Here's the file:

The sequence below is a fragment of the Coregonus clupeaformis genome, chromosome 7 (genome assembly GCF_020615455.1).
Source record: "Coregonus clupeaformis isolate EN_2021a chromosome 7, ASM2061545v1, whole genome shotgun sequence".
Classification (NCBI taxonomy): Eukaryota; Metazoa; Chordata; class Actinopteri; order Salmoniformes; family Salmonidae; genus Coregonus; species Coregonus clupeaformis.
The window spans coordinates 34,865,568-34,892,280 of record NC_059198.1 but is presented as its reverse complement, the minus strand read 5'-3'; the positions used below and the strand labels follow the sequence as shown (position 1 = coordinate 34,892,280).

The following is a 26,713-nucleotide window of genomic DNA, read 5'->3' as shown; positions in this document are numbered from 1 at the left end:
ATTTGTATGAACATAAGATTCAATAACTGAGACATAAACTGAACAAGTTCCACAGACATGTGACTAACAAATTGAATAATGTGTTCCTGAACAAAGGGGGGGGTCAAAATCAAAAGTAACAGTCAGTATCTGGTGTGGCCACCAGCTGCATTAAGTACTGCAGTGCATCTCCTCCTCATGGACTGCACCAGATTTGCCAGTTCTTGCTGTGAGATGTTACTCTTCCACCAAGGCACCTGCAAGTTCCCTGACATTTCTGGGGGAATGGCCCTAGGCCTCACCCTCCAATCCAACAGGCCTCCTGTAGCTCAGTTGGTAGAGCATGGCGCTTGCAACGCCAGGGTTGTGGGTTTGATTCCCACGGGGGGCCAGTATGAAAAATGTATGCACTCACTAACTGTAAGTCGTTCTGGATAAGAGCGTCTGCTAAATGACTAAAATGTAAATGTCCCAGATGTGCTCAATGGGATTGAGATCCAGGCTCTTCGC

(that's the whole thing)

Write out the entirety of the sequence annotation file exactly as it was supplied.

The sequence below is a fragment of the Coregonus clupeaformis genome, chromosome 7 (genome assembly GCF_020615455.1).
Source record: "Coregonus clupeaformis isolate EN_2021a chromosome 7, ASM2061545v1, whole genome shotgun sequence".
Classification (NCBI taxonomy): Eukaryota; Metazoa; Chordata; class Actinopteri; order Salmoniformes; family Salmonidae; genus Coregonus; species Coregonus clupeaformis.
The window spans coordinates 34,865,568-34,892,280 of record NC_059198.1 but is presented as its reverse complement, the minus strand read 5'-3'; the positions used below and the strand labels follow the sequence as shown (position 1 = coordinate 34,892,280).

The following is a 26,713-nucleotide window of genomic DNA, read 5'->3' as shown; positions in this document are numbered from 1 at the left end:
ATTTGTATGAACATAAGATTCAATAACTGAGACATAAACTGAACAAGTTCCACAGACATGTGACTAACAAATTGAATAATGTGTTCCTGAACAAAGGGGGGGGTCAAAATCAAAAGTAACAGTCAGTATCTGGTGTGGCCACCAGCTGCATTAAGTACTGCAGTGCATCTCCTCCTCATGGACTGCACCAGATTTGCCAGTTCTTGCTGTGAGATGTTACTCTTCCACCAAGGCACCTGCAAGTTCCCTGACATTTCTGGGGGAATGGCCCTAGGCCTCACCCTCCAATCCAACAGGCCTCCTGTAGCTCAGTTGGTAGAGCATGGCGCTTGCAACGCCAGGGTTGTGGGTTTGATTCCCACGGGGGGCCAGTATGAAAAATGTATGCACTCACTAACTGTAAGTCGTTCTGGATAAGAGCGTCTGCTAAATGACTAAAATGTAAATGTCCCAGATGTGCTCAATGGGATTGAGATCCAGGCTCTTCGC